I thought that was so profound, so I started meeting with students and asking how I could serve them better. They gave me very intriguing answers that we as adults would not have even thought of. Many times, my most innovative ideas come from talking to students and teachers and then bringing those ideas to the district level.
What’s one trend that excites you?
The trend that excites me now is the virtual trend. We have been forced to go virtual. But our kids for over a decade have been yearning for our education system to integrate technology at another level. Now we have been forced to do it. Most of our students are so tech savvy; however, the adults, the educators and parents are behind. We are playing catch-up to learn about a variety of different formats that meet the technological needs of our students. We have made the shift and are now becoming stronger, wiser, resilient, and more tech savvy than we were last year.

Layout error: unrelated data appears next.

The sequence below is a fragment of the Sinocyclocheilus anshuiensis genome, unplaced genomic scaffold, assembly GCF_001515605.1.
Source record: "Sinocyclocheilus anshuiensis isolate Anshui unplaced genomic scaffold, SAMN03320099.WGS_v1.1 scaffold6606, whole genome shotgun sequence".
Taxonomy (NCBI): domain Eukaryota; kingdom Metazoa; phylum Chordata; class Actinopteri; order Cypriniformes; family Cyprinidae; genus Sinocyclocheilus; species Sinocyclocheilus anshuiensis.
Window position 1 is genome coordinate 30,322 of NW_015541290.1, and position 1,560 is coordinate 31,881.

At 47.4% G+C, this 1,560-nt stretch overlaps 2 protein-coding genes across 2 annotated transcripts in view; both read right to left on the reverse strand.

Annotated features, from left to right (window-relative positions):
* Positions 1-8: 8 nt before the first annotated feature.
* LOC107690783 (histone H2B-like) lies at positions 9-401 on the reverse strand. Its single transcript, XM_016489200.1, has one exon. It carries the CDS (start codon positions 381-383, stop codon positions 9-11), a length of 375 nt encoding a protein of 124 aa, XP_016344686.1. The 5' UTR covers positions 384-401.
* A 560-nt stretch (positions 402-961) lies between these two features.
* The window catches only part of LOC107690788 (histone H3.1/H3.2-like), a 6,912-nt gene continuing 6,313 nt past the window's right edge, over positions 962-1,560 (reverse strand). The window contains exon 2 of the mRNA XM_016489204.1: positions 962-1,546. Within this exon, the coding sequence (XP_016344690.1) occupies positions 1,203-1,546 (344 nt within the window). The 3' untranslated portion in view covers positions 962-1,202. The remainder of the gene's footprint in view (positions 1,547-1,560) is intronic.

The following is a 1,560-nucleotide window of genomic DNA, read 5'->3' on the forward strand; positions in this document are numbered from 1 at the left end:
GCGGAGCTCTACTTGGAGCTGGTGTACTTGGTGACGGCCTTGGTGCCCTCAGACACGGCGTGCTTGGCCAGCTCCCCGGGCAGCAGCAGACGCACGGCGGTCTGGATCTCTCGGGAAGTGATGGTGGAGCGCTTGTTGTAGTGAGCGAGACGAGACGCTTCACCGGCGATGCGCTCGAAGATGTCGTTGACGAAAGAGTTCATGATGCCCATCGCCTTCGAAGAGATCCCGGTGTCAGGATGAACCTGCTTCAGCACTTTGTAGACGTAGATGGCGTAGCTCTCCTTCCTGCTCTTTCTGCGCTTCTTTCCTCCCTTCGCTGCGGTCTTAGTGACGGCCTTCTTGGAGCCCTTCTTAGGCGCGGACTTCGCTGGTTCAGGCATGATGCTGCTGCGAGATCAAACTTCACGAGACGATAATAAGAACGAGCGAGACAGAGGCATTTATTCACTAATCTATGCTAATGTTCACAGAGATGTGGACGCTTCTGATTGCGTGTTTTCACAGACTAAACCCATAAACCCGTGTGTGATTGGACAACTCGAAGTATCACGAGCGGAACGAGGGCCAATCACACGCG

What is one habit of yours that makes you more productive as an entrepreneur?
I learned as an athlete to always be early. I would always try to be the first one at practice and the last one to leave. Nobody is going to outwork me. I have an impeccable work ethic.
What advice would you give your younger self?
I would probably get into the field of education earlier. That was not the route I had planned on. I wanted to coach and be the director of a community center. I had that opportunity to work in the community, but it inspired me and led me to get involved in education which has been truly rewarding for me.
Tell us something that’s true that almost nobody agrees with you on.